Crises always get the best and the worst out of people and the Covid-19 crisis is no exception. There has been lots of mutual support between individuals, but also some serious examples of selfishness. We have heard a lot about rights and freedom from the crowds, much less so on their duties and responsibilities. In my second book, I had a passage about humans looking at themselves more as legal entities than as biological entities. There have been many examples of this. Covid-19 is a biological event, and the legal decorum has no grip on any virus. The crowds were angry. Of course, there is always anger when there is change because when there is change, there is loss, but some really got over the top. For example here in British Columbia, there have been quite a few cases of customers insulting store staff and health care workers as well. People spat on store clerks because they were asked to put a mask on, or even assaulting and beating up staff for the same reason as it happened in a Wal-Mart store. Racial prejudice also came to the surface really quickly. Civilization is only skin-deep, and there are quite a few folks out there with a really thin skin. Of course, when some leaders enable this kind of moronic behavior, it should not be a surprise that followers follow.

Generosity, as usual, has not always been the come from the wealthiest. Since I am talking about money, one has to agree that all of a sudden, there has been plenty of money made available, as if it actually grew on trees. I am not too sure where it came from, how we will repay it and if the proper amounts have been distributed to the proper recipients. Money that before this crisis was lacking, as many programs could not be funded or worse had been cancelled. It is tempting to conclude that the reason why poverty has not been eradicated is simply because we have not had the resolve to get it done. People have been generous, as usual. Yet, the so-called philanthropists (cute euphemism for the Scrooge McDucks) with their billions, not so much. It is surprising considering how much their net worth shot up this year thanks to the solid stock markets, another sign that this crisis has not been all that disastrous. Regarding the wealthy, generosity came mostly from show business and sports personalities. Another example of disturbing priorities is this large Canadian retailer which temporarily had paid their staff a bonus for working in the front line at the beginning of the Covid-19, but ended it as the summer came and restrictions were loosened. Well, they decided not to reinstate this bonus as the virus flared up again since the fall, but in almost the same sentence as they were announcing their refusal to reinstate the bonus, they were also announcing a dividend increase to the shareholders. Very moral. Not.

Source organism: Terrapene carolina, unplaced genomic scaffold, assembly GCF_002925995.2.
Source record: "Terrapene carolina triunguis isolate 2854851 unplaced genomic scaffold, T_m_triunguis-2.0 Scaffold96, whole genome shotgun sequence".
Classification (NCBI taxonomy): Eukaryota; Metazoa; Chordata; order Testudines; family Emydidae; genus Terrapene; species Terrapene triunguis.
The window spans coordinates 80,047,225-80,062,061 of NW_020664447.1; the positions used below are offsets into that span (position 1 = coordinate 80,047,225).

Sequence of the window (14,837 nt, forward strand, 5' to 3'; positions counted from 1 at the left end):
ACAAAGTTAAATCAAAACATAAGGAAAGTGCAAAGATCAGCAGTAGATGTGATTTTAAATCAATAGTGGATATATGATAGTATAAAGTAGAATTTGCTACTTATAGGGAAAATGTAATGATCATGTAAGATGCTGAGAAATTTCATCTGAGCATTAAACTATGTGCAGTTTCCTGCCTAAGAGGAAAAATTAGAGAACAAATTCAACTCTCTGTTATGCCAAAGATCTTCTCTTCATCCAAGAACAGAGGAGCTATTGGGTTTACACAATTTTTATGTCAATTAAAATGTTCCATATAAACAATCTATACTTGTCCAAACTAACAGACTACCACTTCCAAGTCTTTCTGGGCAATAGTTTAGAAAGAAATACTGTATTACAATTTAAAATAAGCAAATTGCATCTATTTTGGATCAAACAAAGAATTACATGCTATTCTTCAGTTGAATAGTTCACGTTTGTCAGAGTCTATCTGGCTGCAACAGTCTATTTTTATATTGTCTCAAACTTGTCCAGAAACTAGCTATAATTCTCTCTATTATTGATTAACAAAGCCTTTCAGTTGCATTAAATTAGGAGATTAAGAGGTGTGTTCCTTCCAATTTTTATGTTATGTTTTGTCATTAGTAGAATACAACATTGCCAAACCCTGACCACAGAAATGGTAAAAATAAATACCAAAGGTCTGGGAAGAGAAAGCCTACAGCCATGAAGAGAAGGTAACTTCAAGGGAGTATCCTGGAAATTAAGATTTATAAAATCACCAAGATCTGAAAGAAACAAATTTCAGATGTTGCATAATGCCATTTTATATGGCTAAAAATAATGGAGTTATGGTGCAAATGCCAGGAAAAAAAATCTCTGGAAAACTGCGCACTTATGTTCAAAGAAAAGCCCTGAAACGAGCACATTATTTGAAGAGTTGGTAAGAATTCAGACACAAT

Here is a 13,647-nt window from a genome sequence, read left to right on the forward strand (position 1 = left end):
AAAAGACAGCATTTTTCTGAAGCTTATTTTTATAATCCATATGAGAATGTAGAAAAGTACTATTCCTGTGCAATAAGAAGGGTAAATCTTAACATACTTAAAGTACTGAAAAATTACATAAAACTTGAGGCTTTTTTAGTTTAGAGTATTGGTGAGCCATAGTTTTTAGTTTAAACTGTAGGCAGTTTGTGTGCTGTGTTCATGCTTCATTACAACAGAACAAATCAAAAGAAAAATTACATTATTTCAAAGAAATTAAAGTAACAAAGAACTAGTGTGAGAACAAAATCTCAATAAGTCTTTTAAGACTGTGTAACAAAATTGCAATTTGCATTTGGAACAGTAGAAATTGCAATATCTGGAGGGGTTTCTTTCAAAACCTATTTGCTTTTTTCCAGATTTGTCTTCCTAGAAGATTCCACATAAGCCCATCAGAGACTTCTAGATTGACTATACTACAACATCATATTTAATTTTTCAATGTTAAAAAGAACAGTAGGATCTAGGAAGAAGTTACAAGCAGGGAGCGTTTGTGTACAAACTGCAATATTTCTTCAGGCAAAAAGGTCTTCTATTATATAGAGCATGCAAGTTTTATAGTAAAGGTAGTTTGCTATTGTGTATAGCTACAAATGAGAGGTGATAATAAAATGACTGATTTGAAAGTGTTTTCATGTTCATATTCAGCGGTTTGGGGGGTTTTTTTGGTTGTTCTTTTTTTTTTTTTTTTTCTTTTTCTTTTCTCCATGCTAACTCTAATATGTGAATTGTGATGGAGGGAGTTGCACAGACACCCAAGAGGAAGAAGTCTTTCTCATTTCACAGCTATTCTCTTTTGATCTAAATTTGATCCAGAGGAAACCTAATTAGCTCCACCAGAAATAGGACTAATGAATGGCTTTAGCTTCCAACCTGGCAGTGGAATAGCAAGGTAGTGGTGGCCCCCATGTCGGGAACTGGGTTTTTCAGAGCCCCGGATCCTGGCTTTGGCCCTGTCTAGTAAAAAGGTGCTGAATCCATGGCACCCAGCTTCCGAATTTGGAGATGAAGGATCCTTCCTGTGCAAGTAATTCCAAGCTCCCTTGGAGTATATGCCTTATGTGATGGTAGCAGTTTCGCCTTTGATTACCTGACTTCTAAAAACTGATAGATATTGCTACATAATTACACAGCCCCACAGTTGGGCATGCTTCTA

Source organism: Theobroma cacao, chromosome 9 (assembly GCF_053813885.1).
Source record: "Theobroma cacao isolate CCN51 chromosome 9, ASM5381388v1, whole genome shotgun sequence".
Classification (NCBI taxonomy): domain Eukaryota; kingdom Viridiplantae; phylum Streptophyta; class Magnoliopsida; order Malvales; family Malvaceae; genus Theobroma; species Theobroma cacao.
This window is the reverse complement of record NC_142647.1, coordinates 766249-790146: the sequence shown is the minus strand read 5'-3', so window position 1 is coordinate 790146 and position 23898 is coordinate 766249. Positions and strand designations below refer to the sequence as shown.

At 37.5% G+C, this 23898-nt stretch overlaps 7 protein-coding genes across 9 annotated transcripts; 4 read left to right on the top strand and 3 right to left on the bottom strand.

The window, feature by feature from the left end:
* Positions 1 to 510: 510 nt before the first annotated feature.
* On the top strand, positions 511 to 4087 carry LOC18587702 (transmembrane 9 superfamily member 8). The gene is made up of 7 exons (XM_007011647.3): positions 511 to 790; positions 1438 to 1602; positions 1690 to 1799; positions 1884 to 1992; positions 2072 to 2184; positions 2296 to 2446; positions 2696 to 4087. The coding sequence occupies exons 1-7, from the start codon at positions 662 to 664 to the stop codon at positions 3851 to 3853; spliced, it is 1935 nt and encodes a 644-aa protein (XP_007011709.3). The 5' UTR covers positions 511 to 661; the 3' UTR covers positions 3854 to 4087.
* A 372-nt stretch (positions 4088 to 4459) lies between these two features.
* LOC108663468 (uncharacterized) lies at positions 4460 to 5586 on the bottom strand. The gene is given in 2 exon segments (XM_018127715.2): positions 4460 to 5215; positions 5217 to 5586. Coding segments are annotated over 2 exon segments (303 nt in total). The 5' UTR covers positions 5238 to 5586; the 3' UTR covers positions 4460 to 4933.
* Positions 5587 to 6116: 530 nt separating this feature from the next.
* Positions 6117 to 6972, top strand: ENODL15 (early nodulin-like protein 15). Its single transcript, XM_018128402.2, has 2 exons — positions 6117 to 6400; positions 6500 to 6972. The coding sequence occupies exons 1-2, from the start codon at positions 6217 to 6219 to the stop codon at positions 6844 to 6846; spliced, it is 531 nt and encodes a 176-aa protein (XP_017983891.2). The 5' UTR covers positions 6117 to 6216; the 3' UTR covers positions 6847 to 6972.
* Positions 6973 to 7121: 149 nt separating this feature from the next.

Technology has been on everybody’s mind as being the solution for all of our problems. Well, technology certainly has helped a great deal during this crisis. It has helped many businesses to survive by bringing in remote working and virtual interaction. Also, it is a great help in speeding up substantially the possibilities to find a vaccine. Just think of the same problem 20 years ago. Things would have been much more difficult by then. Technology is a big part of our future for a better world, but technology alone will not be enough. We also have to rethink our behaviour in many areas if we want to succeed. If we do not make this inner change, technology will not solve much. And there is a lot to think about our behaviour and attitude. Just think at how extreme polarization and division have become, about how the most twisted and idiotic conspiracy theories and alternate reality take root and gain ground. Supposedly, we are the intelligent species, but that means that we must keep this ability to reason and reject nonsense. Responsibility is the ability to respond. Here, I would make the same remark about some leader and the followers I already made above.